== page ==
She Knew

Her mind wouldn’t stop, and it was a beautifully awful thing. What led to her success, a pendulum of anxious paranoia to avoid the opposite—a type of irony lost on most of the weak-minded public; the folly of man, she called it. It was a cross to bear despite the privilege. Even in her best eves she would contemplate the next step on an endless case—if not just tipping over the railing itself. She found no solace in the presence of others—no matter how sincere or genuine; avoided people like the very plagues she found so interesting. She craved to be liked and by contrast feared doing likeable things. A Catch-22 fit for Fitzgerald, fighting to achieve everything he ever wanted, only to die with his likeness enraptured by failure. This—she supposed—was her destiny.

His mind was the calming waters of crater lake. The most beautiful of sights disrupted by a single contemptuous thing—his whimsical wife with expectations that far exceeded his god’s. He deserved the world and it wasn’t lost on her. Even in her fits of rage or besweetened bitterness, he opened his arms, and it was evident in those moments that he didn’t understand. But how beautiful this man for pretending, she thought. And so, she knew. Every morning that she suffered the misfortune to wake, and every evening she happily closed her eyes, she knew—that he was the only immortal flame that cradled her heart into the next. No one else could fight the demons of her soul with such sound grace, and she knew. Should their lives be damned, it was only a matter of time. Dimwitted and asinine in social affairs though she was; for as puffed as her chest grew at her contempt for the rest—she knew. Without him, she was nothing.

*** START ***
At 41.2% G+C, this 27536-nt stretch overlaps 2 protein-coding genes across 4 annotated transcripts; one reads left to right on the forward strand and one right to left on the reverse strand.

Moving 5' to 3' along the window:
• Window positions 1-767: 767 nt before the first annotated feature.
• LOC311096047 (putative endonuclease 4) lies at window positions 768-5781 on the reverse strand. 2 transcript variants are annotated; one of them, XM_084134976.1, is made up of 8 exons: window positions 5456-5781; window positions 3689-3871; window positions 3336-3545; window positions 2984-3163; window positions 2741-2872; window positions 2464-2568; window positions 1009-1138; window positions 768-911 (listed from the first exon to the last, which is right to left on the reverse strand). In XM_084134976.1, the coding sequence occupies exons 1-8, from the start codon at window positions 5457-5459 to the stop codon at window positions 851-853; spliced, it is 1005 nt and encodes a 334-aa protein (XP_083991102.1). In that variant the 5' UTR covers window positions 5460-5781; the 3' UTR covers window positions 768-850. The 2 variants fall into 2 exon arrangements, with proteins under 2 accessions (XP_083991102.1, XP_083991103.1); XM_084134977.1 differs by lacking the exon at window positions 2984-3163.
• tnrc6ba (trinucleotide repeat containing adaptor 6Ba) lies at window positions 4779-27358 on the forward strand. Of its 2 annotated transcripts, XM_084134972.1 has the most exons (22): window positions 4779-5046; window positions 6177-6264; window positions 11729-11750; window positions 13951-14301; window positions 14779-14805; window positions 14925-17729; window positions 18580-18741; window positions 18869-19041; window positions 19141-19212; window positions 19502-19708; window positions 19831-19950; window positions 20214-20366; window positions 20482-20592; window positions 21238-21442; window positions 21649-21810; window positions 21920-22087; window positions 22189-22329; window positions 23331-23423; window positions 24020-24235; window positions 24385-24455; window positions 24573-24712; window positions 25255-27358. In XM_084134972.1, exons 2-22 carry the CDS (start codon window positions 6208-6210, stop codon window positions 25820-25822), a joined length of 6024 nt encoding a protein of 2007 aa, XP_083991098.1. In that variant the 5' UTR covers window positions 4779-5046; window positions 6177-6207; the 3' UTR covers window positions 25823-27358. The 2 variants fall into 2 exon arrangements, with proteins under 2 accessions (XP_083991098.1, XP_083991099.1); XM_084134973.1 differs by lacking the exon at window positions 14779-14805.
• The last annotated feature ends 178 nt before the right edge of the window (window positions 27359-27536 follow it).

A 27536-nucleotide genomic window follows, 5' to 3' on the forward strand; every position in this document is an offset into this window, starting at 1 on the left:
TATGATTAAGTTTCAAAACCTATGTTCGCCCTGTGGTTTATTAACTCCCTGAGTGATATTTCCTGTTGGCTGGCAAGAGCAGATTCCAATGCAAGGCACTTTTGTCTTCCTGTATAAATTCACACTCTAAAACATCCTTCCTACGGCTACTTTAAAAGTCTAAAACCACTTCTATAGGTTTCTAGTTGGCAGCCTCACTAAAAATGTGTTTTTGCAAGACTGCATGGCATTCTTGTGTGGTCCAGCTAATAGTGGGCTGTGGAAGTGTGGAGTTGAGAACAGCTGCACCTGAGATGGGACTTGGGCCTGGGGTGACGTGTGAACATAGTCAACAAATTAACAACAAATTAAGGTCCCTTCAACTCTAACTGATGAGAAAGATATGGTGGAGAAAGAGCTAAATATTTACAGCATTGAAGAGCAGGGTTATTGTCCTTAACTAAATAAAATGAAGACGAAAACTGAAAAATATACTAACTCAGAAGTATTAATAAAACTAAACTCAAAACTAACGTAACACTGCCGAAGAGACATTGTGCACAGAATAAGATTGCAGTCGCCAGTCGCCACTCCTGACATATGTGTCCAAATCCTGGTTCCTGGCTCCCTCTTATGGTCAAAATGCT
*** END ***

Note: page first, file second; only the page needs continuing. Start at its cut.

It was all a grand ruse. A mountain of success that could fall at the slightest whisper of tragedy and she begged to God above. Please don’t take him from me, or surely I shall follow.

And in her prayer—she knew.

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